Just to clarify: This post is about the issues with semantic intelligence platforms that predominantly leverage the published academic literature. Bioinformatic knowledge apps that integrate biological omics data or clinical datasets are actually very valuable (ie. Data4cure), as is information extraction from Electronic Health Records [EHRs] (like nFerence, scienceIO) and patent databases.

My Quixotic Escapades in Building Literature Search and Discovery Tools

Back in March 2020 when the first covid lockdowns started I evacuated San Francisco and moved back to Austria. I decided to use the time to get a deeper understanding of molecular biology and began reading textbooks.

Before biology, I had worked on text mining, natural language processing and knowledge graphs and it got me thinking ... could you build something that can reason at the level of a mediocre biology graduate?

After a few weeks of reading papers in ontology learning, information extraction and reasoning systems and experimenting with toy programs, I had some idea of what's technologically possible. I figured that a domain-focused search engine would be much simpler to build than a reasoner/chatbot and that the basic building blocks are similar in any case 0.5.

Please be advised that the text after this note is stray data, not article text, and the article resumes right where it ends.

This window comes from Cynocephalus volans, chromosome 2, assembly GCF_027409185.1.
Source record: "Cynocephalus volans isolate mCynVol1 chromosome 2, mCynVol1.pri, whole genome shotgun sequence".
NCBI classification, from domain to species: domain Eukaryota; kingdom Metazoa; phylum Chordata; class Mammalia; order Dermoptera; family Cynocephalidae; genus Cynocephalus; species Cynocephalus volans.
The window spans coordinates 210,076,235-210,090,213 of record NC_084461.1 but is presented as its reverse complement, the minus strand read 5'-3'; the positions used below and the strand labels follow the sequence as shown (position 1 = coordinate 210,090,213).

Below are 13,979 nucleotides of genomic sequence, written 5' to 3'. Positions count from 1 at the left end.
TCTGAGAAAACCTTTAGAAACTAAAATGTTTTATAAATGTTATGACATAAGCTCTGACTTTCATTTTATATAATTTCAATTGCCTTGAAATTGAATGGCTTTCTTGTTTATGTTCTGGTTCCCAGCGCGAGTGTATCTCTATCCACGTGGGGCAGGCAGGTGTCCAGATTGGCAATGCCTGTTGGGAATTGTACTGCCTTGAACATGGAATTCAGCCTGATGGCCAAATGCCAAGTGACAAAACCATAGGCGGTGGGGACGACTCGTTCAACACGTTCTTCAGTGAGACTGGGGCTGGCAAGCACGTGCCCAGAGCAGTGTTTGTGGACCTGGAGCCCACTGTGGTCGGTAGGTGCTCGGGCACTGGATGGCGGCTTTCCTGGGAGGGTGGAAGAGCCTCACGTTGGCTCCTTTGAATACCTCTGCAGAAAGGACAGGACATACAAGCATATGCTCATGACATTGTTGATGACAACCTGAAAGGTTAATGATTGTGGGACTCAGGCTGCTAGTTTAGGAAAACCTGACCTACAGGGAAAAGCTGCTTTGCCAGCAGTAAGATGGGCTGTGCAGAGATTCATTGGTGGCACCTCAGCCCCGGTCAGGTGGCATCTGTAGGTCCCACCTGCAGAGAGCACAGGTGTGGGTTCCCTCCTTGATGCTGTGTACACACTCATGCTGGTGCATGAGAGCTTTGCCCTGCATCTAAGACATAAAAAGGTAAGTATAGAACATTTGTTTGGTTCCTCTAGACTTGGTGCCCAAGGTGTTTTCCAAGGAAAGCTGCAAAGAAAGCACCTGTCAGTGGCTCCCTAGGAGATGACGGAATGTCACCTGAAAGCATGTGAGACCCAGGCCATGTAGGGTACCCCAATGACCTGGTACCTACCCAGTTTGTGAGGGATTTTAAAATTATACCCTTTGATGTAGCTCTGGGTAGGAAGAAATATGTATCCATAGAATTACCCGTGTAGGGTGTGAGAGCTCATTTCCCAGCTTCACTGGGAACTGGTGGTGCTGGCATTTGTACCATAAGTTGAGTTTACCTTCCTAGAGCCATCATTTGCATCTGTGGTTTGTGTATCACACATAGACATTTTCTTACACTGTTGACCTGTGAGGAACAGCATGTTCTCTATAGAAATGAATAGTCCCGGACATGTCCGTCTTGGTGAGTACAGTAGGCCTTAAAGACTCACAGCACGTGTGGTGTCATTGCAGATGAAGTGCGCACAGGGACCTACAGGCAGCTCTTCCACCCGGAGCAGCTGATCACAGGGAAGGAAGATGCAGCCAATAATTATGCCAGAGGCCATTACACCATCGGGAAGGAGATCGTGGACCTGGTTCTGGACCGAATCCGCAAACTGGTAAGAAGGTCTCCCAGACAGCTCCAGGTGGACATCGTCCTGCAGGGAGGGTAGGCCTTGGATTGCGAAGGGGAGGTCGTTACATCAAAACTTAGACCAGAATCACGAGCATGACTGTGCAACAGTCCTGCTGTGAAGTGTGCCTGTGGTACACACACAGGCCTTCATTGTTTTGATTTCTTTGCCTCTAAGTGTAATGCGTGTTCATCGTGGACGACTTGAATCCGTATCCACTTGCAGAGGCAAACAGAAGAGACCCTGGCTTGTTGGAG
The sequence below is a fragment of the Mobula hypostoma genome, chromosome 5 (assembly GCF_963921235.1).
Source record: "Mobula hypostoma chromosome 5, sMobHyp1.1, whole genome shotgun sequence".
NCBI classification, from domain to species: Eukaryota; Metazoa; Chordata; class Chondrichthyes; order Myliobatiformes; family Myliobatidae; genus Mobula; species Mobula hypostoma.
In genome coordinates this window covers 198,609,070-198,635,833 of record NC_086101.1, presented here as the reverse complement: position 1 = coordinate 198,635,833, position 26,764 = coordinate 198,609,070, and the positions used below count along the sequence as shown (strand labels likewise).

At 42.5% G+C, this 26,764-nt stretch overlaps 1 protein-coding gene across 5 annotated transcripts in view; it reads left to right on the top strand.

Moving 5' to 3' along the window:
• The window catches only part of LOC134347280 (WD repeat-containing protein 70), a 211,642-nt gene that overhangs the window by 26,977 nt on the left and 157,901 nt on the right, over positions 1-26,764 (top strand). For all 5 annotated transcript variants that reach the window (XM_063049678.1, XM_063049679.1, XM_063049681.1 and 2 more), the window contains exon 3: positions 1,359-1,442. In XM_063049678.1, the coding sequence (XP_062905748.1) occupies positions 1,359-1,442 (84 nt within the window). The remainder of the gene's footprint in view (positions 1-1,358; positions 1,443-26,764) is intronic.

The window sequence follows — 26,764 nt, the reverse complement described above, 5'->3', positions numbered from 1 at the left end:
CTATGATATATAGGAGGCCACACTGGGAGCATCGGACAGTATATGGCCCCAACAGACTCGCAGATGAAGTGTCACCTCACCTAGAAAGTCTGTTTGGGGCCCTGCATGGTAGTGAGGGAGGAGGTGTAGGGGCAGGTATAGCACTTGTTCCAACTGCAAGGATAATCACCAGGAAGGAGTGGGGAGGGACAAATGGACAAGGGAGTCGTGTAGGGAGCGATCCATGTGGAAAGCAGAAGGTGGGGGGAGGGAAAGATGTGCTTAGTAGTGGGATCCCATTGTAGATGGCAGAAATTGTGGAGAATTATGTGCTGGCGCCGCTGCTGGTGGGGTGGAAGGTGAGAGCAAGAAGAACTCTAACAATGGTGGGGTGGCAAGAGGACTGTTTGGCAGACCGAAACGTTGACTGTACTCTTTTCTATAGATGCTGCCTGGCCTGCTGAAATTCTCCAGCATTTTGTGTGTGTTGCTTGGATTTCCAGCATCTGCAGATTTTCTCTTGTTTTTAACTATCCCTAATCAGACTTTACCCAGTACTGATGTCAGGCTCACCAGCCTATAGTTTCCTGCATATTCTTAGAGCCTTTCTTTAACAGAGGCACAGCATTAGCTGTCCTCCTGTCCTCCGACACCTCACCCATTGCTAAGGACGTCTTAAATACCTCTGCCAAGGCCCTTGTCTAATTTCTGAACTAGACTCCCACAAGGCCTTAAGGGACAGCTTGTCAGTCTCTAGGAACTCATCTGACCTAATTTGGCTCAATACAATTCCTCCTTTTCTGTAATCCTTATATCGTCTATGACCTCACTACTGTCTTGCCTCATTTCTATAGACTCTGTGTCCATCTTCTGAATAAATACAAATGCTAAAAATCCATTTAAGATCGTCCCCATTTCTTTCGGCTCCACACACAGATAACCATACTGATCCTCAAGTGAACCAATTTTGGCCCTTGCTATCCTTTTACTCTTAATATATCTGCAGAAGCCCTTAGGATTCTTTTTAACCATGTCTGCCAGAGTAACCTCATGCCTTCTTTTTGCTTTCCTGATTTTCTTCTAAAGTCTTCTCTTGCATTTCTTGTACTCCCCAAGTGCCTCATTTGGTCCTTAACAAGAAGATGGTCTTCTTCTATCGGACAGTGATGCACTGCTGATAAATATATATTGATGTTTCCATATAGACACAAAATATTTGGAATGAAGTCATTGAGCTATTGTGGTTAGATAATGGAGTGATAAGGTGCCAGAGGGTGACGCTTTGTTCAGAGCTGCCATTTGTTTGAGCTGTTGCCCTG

I wrote up what I had in mind, applied to Emergent Ventures and was given a grant to continue working on the idea.

At that time I also moved to London as an Entrepreneur First (EF) fellow. I made good friends in the program and teamed up with Rico. We worked together for the entirety of the three month program. During that time we prototyped:

At that point, lots of postdocs had told us that some of the apps would have saved them months during their PhD, but actual viable customers were only moderately excited. It became clear that this would have to turn into another B2B SaaS specialized tool with a lot of software consulting and ongoing efforts from a sales team ...

We definitely did not want to go down that route. We wanted to make a consumer product for consumers, startups, academics or independent researchers and had tested good-enough proxies for most ideas we thought of as useful w.r.t. the biomedical literature. We also knew that pivoting to Electronic Health Records (EHRs) or patents instead of research text was potentially a great business, but neither of us was excited to spend years working on that, even if successful.

So we were stuck. Rico, who didn't have exposure to biotech before we teamed up, understandably wanted to branch out and so we decided to build a discovery tool that we could use and evaluate the merits of ourselves.